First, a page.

Troutbirder II

Troutbirder II
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Wednesday, July 23, 2008

Bean Bonanza

I really should have gone fishing this morning. Really. But something is holding me back. I AM LITERALLY BURIED UNDER A MOUNTAIN OF BEANS!!! How did this impasse come about. It's simple actually. It called "gardener stupidity syndrome." Let me explain.

It's due to my love of history actually. In the depths of winter I ordered a packet each of string and wax beans from my regular supplier (Burpees). Fine. Then a catalogue shows up from Seed Savers near Decorah Iowa.

HGTV explains "Heirloom gardening is becoming popular with new and seasoned gardeners alike. To be classified as antique or heirloom, a plant must come from a seed family that has been grown in a garden for at least 50 years. What makes heirloom gardening so special is that in most cases the seeds have been handed from generation to generation over the centuries.

One of the largest heirloom gardens in America is Heritage Farm in Decorah, Iowa. It is also home to the Seed Savers Exchange, a non-profit seed saving program that is dedicated to passing heirlooms on to the next generation of gardeners."

The bottom line is that Seed Savers is about preserving biodiversity. Many of the thousands (over 18,000) preserved so far) of seed varieties come with a history. That's the hook that did me in. For instance, the Arikaras, the Mandans and the Hidatsas. All native Americans tribes associated with the epic journey of Lewis and Clark. The tibes grew beans and squash and corn and sunflowers. The seeds were handed down from generation to generation in the Dakotas. Being a major fan of Lewis and Clark I went crazy and ordered up numerous varieties, especially beans and squash.

Some examples: Arikara Watermelon . A small, pink-fleshed, and sweet melon. Descendant of small Spanish watermelons brought by traders from St. Louis in the late eighteenth century.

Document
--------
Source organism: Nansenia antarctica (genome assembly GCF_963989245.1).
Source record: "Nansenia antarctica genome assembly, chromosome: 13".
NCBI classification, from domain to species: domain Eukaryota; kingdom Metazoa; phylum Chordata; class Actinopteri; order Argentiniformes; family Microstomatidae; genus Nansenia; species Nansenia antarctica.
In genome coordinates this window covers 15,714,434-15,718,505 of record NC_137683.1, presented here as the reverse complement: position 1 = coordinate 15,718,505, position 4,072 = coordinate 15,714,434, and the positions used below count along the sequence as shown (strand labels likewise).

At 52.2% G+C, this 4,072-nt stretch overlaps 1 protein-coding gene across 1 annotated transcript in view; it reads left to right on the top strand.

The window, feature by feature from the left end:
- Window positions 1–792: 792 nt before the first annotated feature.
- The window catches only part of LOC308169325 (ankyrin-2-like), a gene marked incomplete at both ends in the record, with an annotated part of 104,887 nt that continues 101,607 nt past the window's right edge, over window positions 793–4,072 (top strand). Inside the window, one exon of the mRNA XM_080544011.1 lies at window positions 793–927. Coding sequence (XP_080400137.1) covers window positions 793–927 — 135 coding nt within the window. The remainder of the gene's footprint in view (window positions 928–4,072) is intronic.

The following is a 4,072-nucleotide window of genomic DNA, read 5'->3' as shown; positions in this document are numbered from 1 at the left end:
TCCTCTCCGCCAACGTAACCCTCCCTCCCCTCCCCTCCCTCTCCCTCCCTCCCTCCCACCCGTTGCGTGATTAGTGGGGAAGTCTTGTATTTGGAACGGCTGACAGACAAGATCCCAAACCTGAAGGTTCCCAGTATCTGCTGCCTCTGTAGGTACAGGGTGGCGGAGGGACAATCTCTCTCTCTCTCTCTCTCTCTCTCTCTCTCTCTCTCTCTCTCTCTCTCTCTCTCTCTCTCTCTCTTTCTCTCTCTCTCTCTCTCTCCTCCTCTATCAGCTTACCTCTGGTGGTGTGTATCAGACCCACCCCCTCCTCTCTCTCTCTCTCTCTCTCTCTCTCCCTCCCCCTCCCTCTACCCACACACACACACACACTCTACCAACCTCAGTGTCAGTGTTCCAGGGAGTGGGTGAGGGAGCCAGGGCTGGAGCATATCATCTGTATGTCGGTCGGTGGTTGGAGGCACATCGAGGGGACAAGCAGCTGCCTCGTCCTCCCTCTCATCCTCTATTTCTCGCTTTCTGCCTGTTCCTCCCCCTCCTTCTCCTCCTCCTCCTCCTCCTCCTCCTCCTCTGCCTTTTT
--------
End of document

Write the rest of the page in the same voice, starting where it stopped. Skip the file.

Hidatsa Beans . These are dark red and good for chili and salads
Omaha Pumpkin . It is very prolific and sweet. Dr. Melvin Gilmore originally collected this from the Omaha Tribe in the early twentieth century.
Arikara Squash . This large blue-green squash is the earliest winter squash; it will set fruit and out yield all others under drought conditions.
Mandan Squash . This is the earliest squash and was obtained by Oscar Will from the Mandan Indians. It is a small, round, striped summer squash that will ripen anywhere and is drought resistant.

I ended up, for example, with four additional packages of beans. Not exactly an intelligent way of planning ones gardening needs for the following summer. Thus today I'm picking tons of beans and furnishing the neighborhood. They smile, they nod and I regale them with stories of Lewis and Clark, depending upon the kindness and hospitality of the Mandan villagers through the harsh Dakota winter. Feasting upon beans and squash as it were.

They are very tasty I might add and I'm looking forward to their squash this fall.

Troutbirder - "the history gardener"


  1. I loved the post. Wish I were your neighbor and could share in the bounty.

  2. I KNOW you're enjoying those fresh beans from the garden!! Wish we were your neighbors. ;-) Thanks for the history lesson, as well. I knew about Seed Savers. Now I'll have to "check them out!"